Clip Xyz Homework

Disclosure: This post may contain affiliate links. I receive a small commission at no cost to you when you make a purchase using my link.

This DIY Homework Station creation idea is thanks to donations of supplies and may include affiliate links which will help combat the cost of the rest of the supplies we purchased. As always our designs and opinions are our own.

Well, school has been in session now for a few months. And if your house is like mine, you are probably getting a bit tired of all the school papers scattered throughout your house. Or how about the frustration of trying to find the missing homework, or that paper you were supposed to sign…oh…like last week?

And what’s worse, the kids always have homework, and that homework ends up scattered all over the dining table and then there is no where to eat.

Our solution was to get an organized homework station set up. A centralized and designated spot in the house where:

  • Homework is completed without distractions
  • Store homework and school project supplies
  • Keep track of papers sent home from school
  • Keep track of papers that need to be signed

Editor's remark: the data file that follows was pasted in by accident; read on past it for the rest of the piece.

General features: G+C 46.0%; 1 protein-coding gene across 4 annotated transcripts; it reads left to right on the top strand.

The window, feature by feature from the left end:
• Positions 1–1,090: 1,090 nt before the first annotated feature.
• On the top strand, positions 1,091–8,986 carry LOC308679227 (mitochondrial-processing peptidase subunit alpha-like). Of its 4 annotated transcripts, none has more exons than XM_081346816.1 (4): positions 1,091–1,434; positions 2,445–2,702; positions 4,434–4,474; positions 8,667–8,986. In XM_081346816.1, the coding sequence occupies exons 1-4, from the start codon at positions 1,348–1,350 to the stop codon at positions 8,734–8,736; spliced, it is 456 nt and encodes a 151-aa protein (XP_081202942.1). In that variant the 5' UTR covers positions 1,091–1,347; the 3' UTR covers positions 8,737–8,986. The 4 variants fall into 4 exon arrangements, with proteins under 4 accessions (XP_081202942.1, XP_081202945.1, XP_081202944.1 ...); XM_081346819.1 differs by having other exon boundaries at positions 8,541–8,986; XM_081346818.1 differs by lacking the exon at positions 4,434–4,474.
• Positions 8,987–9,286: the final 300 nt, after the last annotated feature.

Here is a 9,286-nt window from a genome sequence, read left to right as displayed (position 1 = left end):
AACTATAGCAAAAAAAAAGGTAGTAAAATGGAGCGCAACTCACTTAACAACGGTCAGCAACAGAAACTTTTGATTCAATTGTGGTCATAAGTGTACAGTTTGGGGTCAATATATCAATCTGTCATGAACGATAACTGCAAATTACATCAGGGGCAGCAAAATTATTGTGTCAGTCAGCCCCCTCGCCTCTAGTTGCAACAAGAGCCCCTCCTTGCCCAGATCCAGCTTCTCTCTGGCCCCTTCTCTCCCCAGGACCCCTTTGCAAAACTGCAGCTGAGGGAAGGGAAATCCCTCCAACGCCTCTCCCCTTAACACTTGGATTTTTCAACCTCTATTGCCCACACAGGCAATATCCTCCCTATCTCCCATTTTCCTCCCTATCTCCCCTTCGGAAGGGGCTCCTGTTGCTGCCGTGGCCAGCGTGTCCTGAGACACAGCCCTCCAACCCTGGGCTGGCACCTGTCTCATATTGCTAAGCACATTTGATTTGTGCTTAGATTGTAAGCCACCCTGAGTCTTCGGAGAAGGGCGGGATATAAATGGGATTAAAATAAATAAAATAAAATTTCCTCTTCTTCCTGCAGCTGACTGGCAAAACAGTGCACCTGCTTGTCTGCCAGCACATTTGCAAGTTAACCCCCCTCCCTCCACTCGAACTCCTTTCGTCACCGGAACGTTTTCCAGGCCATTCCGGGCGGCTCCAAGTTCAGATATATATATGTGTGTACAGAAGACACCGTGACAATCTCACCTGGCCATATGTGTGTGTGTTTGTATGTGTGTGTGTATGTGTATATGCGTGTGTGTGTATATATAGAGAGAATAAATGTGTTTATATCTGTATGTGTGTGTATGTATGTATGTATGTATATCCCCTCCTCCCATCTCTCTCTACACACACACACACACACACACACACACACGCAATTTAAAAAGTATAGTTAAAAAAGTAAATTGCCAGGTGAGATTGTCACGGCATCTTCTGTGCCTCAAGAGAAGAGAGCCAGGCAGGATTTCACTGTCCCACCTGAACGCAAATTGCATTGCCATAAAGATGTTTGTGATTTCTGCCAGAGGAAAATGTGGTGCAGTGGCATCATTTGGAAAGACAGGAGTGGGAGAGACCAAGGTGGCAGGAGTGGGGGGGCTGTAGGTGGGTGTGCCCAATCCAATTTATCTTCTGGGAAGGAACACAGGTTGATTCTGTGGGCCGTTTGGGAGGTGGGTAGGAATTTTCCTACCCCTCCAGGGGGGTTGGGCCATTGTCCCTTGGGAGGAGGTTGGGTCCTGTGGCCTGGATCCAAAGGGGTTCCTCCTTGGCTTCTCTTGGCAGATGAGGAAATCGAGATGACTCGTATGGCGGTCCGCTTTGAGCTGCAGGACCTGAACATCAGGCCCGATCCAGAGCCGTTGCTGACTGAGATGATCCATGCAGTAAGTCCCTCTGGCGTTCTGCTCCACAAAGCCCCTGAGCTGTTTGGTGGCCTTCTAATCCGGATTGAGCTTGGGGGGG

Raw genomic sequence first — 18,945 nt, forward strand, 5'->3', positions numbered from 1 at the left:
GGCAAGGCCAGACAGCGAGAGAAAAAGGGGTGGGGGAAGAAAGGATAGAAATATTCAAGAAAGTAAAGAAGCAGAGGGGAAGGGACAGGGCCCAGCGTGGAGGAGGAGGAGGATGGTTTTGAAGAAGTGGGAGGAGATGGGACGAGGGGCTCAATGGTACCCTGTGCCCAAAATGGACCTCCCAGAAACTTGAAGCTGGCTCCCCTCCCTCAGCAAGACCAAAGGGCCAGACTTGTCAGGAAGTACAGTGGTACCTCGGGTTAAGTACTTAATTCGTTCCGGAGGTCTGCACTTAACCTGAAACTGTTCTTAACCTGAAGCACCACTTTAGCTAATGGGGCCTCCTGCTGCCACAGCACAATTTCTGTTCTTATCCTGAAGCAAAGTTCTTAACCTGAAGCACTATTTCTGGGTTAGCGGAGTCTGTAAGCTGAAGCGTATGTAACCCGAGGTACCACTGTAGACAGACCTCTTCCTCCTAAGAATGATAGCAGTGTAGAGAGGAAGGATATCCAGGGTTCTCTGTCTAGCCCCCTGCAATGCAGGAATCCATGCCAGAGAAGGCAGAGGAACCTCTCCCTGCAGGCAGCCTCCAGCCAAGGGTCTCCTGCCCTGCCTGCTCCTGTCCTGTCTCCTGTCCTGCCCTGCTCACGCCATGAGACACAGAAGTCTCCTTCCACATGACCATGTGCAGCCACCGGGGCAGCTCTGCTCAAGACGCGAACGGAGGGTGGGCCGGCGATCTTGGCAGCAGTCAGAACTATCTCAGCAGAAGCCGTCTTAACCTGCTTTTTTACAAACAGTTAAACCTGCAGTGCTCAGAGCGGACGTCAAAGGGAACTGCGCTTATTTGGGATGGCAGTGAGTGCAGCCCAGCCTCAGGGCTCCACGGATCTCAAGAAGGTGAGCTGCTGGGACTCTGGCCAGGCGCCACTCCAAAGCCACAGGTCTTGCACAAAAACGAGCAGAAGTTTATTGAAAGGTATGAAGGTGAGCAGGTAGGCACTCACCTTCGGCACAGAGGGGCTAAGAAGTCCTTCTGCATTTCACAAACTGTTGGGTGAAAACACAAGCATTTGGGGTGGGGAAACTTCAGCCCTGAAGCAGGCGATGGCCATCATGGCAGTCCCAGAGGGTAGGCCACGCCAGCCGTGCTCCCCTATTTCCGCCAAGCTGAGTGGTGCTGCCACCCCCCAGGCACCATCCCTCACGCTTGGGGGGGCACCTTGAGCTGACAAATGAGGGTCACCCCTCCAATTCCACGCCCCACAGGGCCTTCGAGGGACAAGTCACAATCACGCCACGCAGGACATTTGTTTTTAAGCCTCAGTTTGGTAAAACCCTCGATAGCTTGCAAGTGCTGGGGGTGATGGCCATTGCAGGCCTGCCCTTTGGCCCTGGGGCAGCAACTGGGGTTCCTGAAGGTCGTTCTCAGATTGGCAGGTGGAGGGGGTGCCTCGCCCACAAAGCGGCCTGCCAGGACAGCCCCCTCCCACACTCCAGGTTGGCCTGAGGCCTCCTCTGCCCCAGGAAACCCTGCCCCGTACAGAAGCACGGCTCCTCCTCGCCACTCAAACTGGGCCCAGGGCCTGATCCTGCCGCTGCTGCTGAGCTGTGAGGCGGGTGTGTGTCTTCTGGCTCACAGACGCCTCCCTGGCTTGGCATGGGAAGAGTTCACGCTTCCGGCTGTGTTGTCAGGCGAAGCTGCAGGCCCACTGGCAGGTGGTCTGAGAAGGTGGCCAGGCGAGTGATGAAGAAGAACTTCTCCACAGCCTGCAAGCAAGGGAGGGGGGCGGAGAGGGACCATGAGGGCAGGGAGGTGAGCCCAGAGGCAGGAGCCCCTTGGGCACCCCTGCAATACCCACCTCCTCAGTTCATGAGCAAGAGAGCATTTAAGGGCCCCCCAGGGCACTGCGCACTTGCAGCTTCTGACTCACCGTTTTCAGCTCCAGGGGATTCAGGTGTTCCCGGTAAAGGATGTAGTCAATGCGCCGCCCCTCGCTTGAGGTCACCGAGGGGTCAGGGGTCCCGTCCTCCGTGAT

• Organize Month long papers to record homework assignments on
  • Keep Homework organized so no more “your child is missing XYZ homework”
  • Display art projects
  • Keep Library books in a safe location
  • Designated spot for homework that won’t need to be cleaned up if they aren’t finished by dinner time.
  • A way to regain my kitchen table and Fridge from homework all over in chaos
  • Keep track of school calender events
  • A great spot to do art projects with the kids
  • and lots more

I have wanted a homework station for a very long time. But we never had a home big enough to set aside a corner and have it designated for the homework station. But with our new home, we have a bit more space. And I knew it was time to put this into action. So with a little help from  Land of Nod, Boogie Board and Educational Insights for sending me supplies  to put this Homework station together  plus the few affiliate links that may be found in this post, I was finally able to make my dream into reality!

Homework Station is Born

The first step is finding an area in your home that you can clean out and designate solely for the homework station. No adding business junk, or toys or anything else. This will be solely for school, homework, homeschooling or the sort.